1) European Pattern Billhook Style Polearm. As with many infantry pole arms of the medieval period, the billhook was derived from a farm implement called a "bill", which was used for cutting tree limbs. Billhooks sought to combine the attributes of various weapons, the thrust of a spear, pull of a hook, and swing of a halberd, giving levy infantry a readily available weapon to deal with mounted armored cavalry. This piece appears to be a variant of a billhook with a hardwood shaft and a head with a long central spear blade and hooks on either side. The overall length is 77 inches with the head measuring 16 1/2 inches. 2) 16th-17th Century European Style Pike. Pikes such as this example came to dominate European battlefields during the 16th-17th centuries, with massed formations of pikeman supported by matchlock armed infantry and cavalry being the order of the day. The shaft of this example was shortened from its original 14-20 feet long, likely for display purposes. The head has a plain leaf shaped blade with central ridge supported by long tangs riveted to the shaft. The overall length is 88 1/4 inches with a 7 1/4 inch head.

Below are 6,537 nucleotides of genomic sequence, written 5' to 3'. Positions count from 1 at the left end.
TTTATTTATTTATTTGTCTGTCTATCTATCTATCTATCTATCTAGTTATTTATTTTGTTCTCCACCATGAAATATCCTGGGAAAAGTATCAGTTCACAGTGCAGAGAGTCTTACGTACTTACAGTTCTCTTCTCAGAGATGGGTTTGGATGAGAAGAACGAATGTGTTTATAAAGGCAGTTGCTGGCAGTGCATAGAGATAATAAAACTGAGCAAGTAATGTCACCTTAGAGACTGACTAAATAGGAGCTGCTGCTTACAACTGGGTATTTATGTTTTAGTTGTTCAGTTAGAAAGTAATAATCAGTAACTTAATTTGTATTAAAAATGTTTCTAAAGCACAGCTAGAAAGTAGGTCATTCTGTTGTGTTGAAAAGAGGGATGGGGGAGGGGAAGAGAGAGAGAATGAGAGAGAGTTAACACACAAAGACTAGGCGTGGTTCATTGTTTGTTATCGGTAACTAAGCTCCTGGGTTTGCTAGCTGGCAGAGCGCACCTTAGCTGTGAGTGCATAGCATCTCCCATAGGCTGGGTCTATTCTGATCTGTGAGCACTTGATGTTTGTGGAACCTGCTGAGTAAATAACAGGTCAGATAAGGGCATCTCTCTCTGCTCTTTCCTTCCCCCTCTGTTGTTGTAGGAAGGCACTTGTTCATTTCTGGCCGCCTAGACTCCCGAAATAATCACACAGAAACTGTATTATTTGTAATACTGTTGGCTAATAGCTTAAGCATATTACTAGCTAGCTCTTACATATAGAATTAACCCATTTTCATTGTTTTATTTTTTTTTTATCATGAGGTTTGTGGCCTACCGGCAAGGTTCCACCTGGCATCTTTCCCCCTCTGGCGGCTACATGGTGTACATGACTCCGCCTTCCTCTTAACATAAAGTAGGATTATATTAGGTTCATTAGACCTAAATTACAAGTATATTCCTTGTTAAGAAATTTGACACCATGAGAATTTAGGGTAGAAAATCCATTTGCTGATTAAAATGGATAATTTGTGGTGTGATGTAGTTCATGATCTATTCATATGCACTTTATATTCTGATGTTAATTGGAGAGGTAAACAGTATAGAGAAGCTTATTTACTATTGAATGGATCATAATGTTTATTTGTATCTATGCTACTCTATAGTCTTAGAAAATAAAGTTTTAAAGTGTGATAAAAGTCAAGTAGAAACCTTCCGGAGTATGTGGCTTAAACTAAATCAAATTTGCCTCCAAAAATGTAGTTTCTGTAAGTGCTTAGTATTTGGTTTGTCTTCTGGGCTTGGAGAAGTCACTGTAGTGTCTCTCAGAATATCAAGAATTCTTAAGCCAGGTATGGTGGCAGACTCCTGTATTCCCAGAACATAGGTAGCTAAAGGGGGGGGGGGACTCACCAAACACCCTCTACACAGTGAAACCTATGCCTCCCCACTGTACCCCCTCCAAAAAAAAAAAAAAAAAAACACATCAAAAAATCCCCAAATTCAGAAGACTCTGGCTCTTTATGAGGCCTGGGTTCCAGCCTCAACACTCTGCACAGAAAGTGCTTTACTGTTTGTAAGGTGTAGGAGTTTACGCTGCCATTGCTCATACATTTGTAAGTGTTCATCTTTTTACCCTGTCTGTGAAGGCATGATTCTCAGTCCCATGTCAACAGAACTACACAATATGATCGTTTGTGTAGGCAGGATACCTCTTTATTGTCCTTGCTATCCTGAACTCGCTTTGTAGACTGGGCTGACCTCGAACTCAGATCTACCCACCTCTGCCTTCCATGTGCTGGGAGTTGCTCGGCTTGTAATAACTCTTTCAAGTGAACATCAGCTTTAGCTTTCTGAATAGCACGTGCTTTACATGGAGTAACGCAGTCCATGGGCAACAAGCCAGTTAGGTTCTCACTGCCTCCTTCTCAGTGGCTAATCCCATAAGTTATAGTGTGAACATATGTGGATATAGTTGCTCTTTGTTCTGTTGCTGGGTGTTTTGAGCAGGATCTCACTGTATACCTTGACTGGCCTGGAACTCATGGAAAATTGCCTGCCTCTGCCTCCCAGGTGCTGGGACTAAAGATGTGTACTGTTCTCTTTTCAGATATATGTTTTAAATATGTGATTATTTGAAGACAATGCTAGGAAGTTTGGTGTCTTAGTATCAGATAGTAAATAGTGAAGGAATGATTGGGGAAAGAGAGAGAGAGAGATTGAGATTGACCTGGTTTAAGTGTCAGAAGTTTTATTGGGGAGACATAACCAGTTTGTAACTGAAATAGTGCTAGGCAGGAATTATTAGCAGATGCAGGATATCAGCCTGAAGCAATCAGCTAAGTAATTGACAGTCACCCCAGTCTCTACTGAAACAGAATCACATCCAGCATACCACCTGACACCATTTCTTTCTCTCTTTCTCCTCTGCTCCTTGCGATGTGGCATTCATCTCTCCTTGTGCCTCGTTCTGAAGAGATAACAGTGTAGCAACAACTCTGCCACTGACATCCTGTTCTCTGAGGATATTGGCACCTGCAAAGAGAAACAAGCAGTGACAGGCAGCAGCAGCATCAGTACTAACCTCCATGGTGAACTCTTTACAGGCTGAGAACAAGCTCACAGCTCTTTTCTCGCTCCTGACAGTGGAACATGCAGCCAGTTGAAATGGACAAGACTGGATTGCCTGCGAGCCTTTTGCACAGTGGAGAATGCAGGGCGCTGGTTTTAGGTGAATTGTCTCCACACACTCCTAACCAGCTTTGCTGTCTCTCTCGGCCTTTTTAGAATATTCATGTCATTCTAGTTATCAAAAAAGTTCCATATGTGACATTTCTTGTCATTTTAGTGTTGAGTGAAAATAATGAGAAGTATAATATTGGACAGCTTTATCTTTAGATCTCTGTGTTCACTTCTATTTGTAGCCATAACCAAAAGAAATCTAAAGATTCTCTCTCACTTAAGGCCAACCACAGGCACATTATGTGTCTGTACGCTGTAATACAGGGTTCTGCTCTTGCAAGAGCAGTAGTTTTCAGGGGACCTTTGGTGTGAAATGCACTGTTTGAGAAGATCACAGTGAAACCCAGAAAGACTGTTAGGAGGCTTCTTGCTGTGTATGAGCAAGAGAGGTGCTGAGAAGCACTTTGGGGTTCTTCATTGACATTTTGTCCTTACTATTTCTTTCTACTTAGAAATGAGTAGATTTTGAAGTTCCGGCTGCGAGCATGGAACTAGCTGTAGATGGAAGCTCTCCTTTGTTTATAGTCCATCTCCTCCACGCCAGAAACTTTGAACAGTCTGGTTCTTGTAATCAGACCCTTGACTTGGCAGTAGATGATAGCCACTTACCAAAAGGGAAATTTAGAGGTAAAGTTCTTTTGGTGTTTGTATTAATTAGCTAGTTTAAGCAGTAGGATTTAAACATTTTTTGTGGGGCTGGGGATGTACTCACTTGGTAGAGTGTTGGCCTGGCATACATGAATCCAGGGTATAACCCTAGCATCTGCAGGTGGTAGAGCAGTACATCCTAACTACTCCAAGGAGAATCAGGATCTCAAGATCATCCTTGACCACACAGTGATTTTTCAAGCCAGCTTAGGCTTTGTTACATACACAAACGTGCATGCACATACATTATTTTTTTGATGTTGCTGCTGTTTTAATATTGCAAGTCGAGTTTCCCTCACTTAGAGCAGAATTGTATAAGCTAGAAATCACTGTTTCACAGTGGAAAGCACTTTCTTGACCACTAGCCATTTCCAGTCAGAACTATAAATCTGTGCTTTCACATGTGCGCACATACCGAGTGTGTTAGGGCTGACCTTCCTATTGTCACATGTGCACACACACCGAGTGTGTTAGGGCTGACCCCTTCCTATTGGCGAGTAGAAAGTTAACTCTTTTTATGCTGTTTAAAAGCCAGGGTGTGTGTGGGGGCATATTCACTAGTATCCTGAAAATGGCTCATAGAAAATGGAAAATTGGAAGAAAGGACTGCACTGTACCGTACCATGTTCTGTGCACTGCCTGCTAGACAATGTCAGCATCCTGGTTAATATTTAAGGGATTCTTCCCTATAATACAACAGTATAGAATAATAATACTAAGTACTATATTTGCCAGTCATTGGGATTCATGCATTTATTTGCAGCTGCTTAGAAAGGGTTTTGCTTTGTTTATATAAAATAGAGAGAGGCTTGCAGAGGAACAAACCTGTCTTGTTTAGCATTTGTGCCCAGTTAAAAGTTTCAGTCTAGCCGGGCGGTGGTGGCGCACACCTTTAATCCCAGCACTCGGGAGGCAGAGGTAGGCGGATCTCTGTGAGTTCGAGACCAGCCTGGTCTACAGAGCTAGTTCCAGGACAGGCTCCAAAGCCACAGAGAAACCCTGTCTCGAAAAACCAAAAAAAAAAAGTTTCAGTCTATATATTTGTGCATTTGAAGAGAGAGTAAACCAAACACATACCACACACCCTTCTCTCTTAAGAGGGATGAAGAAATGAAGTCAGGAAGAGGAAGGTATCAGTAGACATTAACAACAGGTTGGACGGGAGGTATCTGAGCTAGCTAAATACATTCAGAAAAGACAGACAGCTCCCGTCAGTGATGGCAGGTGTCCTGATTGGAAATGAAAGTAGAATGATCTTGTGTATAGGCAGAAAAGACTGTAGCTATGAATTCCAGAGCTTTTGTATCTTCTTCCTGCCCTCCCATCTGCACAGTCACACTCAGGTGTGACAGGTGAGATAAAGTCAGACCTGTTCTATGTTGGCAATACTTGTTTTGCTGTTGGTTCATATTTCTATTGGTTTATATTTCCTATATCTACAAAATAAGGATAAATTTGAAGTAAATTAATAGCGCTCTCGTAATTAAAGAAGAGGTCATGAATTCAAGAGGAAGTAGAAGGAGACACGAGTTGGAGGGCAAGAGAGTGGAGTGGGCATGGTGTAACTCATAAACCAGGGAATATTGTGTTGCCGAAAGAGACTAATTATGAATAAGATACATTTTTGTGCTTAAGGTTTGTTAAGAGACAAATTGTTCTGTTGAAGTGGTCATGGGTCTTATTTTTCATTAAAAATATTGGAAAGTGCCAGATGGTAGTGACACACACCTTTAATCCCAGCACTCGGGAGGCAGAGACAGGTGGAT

1) Fine, the head showing generally a smooth grey patina, the shaft with some chipping in the butt, some hairline cracks, and minor handling marks scattered throughout. 2) Fine, the iron showing a mottled grey/brown patina and the shafts showing some cracking and chipping near the head, as well as some chipping near the base which shows evidence of being cut.
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